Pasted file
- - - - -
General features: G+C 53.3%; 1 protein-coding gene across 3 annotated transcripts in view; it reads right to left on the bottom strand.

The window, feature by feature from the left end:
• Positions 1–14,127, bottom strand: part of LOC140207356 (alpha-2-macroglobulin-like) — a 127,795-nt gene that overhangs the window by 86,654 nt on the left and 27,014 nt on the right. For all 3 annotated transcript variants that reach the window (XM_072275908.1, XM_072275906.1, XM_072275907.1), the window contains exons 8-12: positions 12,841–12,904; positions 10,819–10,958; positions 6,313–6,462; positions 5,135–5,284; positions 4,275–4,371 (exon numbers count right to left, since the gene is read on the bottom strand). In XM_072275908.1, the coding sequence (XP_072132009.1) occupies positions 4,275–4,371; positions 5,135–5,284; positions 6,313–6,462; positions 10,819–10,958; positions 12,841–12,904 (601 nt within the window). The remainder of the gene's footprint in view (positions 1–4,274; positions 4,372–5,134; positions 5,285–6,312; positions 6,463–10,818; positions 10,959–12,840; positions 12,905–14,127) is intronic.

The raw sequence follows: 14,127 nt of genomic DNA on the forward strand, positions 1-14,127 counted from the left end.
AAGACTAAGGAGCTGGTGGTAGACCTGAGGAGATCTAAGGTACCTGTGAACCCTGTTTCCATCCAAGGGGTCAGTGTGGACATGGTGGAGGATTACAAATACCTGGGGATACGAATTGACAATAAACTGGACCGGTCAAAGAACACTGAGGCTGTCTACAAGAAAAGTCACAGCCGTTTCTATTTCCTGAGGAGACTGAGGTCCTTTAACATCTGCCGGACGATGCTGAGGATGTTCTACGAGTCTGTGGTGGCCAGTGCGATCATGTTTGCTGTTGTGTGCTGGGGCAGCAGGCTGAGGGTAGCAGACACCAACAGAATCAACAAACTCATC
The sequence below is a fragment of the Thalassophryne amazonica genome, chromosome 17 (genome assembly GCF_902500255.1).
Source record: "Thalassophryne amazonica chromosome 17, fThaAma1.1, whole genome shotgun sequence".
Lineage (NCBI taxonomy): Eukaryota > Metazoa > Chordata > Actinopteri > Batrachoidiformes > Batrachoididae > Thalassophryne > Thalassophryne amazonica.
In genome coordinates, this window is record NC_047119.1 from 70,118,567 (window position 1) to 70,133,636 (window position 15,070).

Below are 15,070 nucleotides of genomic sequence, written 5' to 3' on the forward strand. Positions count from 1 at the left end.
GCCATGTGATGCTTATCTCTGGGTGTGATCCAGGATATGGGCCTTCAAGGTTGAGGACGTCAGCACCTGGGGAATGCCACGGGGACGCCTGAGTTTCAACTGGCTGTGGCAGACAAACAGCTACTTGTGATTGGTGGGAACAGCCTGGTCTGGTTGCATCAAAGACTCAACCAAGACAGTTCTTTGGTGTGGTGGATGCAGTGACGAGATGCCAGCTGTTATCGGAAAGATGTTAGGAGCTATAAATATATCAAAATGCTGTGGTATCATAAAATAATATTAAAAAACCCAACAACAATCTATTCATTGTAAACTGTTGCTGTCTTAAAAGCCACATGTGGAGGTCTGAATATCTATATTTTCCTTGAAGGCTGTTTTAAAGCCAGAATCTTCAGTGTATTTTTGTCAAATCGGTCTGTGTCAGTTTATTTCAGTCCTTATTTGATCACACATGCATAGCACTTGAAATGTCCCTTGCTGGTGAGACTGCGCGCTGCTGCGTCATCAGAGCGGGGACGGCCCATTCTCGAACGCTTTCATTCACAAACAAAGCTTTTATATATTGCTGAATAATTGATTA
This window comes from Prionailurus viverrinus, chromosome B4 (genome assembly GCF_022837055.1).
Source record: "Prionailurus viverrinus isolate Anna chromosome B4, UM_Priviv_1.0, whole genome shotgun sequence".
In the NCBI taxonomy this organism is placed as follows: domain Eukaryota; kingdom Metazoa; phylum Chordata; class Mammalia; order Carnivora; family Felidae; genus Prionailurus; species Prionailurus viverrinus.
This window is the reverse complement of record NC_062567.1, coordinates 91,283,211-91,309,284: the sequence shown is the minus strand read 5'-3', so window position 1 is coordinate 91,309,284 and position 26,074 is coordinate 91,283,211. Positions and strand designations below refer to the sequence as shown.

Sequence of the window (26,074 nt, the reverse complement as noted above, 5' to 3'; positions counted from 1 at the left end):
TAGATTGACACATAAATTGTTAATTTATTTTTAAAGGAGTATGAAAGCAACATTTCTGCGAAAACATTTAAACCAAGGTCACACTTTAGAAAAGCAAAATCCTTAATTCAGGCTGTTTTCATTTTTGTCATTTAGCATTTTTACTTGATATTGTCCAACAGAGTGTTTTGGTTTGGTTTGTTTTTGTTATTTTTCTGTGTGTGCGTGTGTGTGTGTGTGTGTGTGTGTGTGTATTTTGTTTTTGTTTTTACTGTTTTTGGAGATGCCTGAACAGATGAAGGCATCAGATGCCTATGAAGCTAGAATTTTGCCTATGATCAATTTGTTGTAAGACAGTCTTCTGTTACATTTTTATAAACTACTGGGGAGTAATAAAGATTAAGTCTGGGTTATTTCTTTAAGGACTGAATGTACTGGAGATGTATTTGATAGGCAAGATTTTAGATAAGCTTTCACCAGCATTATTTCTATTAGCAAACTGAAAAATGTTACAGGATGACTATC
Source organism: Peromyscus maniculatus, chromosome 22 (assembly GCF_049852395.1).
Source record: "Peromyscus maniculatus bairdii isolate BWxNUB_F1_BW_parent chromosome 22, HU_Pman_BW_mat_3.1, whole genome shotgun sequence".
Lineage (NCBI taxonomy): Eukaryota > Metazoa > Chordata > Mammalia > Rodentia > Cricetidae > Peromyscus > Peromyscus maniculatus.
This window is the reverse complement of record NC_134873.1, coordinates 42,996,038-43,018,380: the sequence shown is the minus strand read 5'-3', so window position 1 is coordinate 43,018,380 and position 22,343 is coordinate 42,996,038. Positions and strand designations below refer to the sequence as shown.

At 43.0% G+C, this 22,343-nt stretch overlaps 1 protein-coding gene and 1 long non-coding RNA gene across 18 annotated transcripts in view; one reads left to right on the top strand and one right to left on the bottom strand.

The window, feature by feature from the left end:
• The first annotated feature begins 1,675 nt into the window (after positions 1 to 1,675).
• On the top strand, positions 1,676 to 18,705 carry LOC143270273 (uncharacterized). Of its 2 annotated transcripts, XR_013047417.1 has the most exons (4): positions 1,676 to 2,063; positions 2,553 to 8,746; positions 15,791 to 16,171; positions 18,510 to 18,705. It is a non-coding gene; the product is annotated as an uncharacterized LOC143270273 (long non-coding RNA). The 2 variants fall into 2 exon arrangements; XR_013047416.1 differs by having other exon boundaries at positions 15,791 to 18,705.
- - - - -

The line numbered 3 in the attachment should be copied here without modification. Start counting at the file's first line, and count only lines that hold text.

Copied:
• Positions 1–14,127, bottom strand: part of LOC140207356 (alpha-2-macroglobulin-like) — a 127,795-nt gene that overhangs the window by 86,654 nt on the left and 27,014 nt on the right. For all 3 annotated transcript variants that reach the window (XM_072275908.1, XM_072275906.1, XM_072275907.1), the window contains exons 8-12: positions 12,841–12,904; positions 10,819–10,958; positions 6,313–6,462; positions 5,135–5,284; positions 4,275–4,371 (exon numbers count right to left, since the gene is read on the bottom strand). In XM_072275908.1, the coding sequence (XP_072132009.1) occupies positions 4,275–4,371; positions 5,135–5,284; positions 6,313–6,462; positions 10,819–10,958; positions 12,841–12,904 (601 nt within the window). The remainder of the gene's footprint in view (positions 1–4,274; positions 4,372–5,134; positions 5,285–6,312; positions 6,463–10,818; positions 10,959–12,840; positions 12,905–14,127) is intronic.